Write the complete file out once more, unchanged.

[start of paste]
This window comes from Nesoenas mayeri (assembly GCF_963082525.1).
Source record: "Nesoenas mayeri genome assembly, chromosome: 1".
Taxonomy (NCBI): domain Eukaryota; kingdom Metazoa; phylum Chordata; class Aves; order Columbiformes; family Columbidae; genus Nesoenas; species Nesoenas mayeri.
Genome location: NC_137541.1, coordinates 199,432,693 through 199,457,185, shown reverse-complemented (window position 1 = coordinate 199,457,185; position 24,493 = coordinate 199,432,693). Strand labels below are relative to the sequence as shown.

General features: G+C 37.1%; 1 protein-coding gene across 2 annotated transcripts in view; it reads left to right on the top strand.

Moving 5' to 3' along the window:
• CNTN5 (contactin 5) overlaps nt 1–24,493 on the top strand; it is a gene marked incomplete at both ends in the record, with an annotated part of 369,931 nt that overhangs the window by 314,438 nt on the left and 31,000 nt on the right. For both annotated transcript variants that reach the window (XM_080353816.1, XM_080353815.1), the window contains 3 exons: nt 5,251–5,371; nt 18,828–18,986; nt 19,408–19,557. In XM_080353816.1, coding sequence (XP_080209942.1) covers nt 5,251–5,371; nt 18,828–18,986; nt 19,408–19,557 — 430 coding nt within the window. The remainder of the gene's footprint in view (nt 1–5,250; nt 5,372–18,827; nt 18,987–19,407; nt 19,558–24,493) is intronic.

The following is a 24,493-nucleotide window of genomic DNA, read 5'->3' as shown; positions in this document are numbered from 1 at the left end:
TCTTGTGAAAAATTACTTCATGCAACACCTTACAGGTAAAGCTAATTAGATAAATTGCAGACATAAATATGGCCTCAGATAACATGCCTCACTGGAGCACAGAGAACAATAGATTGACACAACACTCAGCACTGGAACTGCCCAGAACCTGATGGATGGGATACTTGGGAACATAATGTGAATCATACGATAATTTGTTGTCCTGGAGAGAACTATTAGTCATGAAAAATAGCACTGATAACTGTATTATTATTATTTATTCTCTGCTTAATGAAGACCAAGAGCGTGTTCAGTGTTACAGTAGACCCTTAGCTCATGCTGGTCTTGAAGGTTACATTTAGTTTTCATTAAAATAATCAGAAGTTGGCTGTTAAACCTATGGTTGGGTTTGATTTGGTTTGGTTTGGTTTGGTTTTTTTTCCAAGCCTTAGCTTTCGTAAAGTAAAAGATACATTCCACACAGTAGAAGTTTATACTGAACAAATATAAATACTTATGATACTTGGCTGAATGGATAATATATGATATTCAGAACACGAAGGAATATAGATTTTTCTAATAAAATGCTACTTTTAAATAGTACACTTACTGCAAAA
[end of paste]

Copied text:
This window comes from Nesoenas mayeri (assembly GCF_963082525.1).
Source record: "Nesoenas mayeri genome assembly, chromosome: 1".
Taxonomy (NCBI): domain Eukaryota; kingdom Metazoa; phylum Chordata; class Aves; order Columbiformes; family Columbidae; genus Nesoenas; species Nesoenas mayeri.
Genome location: NC_137541.1, coordinates 199,432,693 through 199,457,185, shown reverse-complemented (window position 1 = coordinate 199,457,185; position 24,493 = coordinate 199,432,693). Strand labels below are relative to the sequence as shown.

General features: G+C 37.1%; 1 protein-coding gene across 2 annotated transcripts in view; it reads left to right on the top strand.

Moving 5' to 3' along the window:
• CNTN5 (contactin 5) overlaps nt 1–24,493 on the top strand; it is a gene marked incomplete at both ends in the record, with an annotated part of 369,931 nt that overhangs the window by 314,438 nt on the left and 31,000 nt on the right. For both annotated transcript variants that reach the window (XM_080353816.1, XM_080353815.1), the window contains 3 exons: nt 5,251–5,371; nt 18,828–18,986; nt 19,408–19,557. In XM_080353816.1, coding sequence (XP_080209942.1) covers nt 5,251–5,371; nt 18,828–18,986; nt 19,408–19,557 — 430 coding nt within the window. The remainder of the gene's footprint in view (nt 1–5,250; nt 5,372–18,827; nt 18,987–19,407; nt 19,558–24,493) is intronic.

The following is a 24,493-nucleotide window of genomic DNA, read 5'->3' as shown; positions in this document are numbered from 1 at the left end:
TCTTGTGAAAAATTACTTCATGCAACACCTTACAGGTAAAGCTAATTAGATAAATTGCAGACATAAATATGGCCTCAGATAACATGCCTCACTGGAGCACAGAGAACAATAGATTGACACAACACTCAGCACTGGAACTGCCCAGAACCTGATGGATGGGATACTTGGGAACATAATGTGAATCATACGATAATTTGTTGTCCTGGAGAGAACTATTAGTCATGAAAAATAGCACTGATAACTGTATTATTATTATTTATTCTCTGCTTAATGAAGACCAAGAGCGTGTTCAGTGTTACAGTAGACCCTTAGCTCATGCTGGTCTTGAAGGTTACATTTAGTTTTCATTAAAATAATCAGAAGTTGGCTGTTAAACCTATGGTTGGGTTTGATTTGGTTTGGTTTGGTTTGGTTTTTTTTCCAAGCCTTAGCTTTCGTAAAGTAAAAGATACATTCCACACAGTAGAAGTTTATACTGAACAAATATAAATACTTATGATACTTGGCTGAATGGATAATATATGATATTCAGAACACGAAGGAATATAGATTTTTCTAATAAAATGCTACTTTTAAATAGTACACTTACTGCAAAA